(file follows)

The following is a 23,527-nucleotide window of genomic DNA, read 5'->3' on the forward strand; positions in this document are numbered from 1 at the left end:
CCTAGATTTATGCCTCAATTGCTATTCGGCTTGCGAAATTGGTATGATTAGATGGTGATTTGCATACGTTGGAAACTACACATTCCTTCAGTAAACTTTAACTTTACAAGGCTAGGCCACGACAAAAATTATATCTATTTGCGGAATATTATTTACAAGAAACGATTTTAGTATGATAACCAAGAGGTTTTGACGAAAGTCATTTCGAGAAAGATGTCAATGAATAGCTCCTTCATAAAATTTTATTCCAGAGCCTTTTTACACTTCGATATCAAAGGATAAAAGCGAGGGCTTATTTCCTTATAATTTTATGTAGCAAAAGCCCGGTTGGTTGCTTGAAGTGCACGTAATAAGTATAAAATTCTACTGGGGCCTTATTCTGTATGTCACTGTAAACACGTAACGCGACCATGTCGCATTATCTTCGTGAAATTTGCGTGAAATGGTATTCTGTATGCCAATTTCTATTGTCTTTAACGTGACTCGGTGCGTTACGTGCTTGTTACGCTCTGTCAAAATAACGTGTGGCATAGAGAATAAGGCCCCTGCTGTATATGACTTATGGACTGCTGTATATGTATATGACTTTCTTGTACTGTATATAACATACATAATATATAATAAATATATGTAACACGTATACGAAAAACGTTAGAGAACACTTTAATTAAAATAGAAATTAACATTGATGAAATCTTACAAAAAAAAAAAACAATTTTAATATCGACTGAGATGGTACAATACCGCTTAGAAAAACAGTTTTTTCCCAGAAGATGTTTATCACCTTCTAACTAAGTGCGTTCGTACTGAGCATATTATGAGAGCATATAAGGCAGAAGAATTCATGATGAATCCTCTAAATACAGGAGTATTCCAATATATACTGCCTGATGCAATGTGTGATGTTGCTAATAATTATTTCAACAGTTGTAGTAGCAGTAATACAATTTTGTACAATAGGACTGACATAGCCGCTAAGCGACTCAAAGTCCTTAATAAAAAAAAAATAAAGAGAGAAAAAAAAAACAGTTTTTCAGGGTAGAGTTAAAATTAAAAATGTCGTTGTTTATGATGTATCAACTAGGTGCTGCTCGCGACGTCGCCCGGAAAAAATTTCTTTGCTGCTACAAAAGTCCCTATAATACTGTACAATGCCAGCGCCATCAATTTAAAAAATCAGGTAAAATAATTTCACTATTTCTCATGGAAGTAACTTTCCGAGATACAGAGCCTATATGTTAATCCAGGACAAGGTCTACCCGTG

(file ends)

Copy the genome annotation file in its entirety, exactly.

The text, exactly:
The following is a 23,527-nucleotide window of genomic DNA, read 5'->3' on the forward strand; positions in this document are numbered from 1 at the left end:
CCTAGATTTATGCCTCAATTGCTATTCGGCTTGCGAAATTGGTATGATTAGATGGTGATTTGCATACGTTGGAAACTACACATTCCTTCAGTAAACTTTAACTTTACAAGGCTAGGCCACGACAAAAATTATATCTATTTGCGGAATATTATTTACAAGAAACGATTTTAGTATGATAACCAAGAGGTTTTGACGAAAGTCATTTCGAGAAAGATGTCAATGAATAGCTCCTTCATAAAATTTTATTCCAGAGCCTTTTTACACTTCGATATCAAAGGATAAAAGCGAGGGCTTATTTCCTTATAATTTTATGTAGCAAAAGCCCGGTTGGTTGCTTGAAGTGCACGTAATAAGTATAAAATTCTACTGGGGCCTTATTCTGTATGTCACTGTAAACACGTAACGCGACCATGTCGCATTATCTTCGTGAAATTTGCGTGAAATGGTATTCTGTATGCCAATTTCTATTGTCTTTAACGTGACTCGGTGCGTTACGTGCTTGTTACGCTCTGTCAAAATAACGTGTGGCATAGAGAATAAGGCCCCTGCTGTATATGACTTATGGACTGCTGTATATGTATATGACTTTCTTGTACTGTATATAACATACATAATATATAATAAATATATGTAACACGTATACGAAAAACGTTAGAGAACACTTTAATTAAAATAGAAATTAACATTGATGAAATCTTACAAAAAAAAAAAACAATTTTAATATCGACTGAGATGGTACAATACCGCTTAGAAAAACAGTTTTTTCCCAGAAGATGTTTATCACCTTCTAACTAAGTGCGTTCGTACTGAGCATATTATGAGAGCATATAAGGCAGAAGAATTCATGATGAATCCTCTAAATACAGGAGTATTCCAATATATACTGCCTGATGCAATGTGTGATGTTGCTAATAATTATTTCAACAGTTGTAGTAGCAGTAATACAATTTTGTACAATAGGACTGACATAGCCGCTAAGCGACTCAAAGTCCTTAATAAAAAAAAAATAAAGAGAGAAAAAAAAAACAGTTTTTCAGGGTAGAGTTAAAATTAAAAATGTCGTTGTTTATGATGTATCAACTAGGTGCTGCTCGCGACGTCGCCCGGAAAAAATTTCTTTGCTGCTACAAAAGTCCCTATAATACTGTACAATGCCAGCGCCATCAATTTAAAAAATCAGGTAAAATAATTTCACTATTTCTCATGGAAGTAACTTTCCGAGATACAGAGCCTATATGTTAATCCAGGACAAGGTCTACCCGTG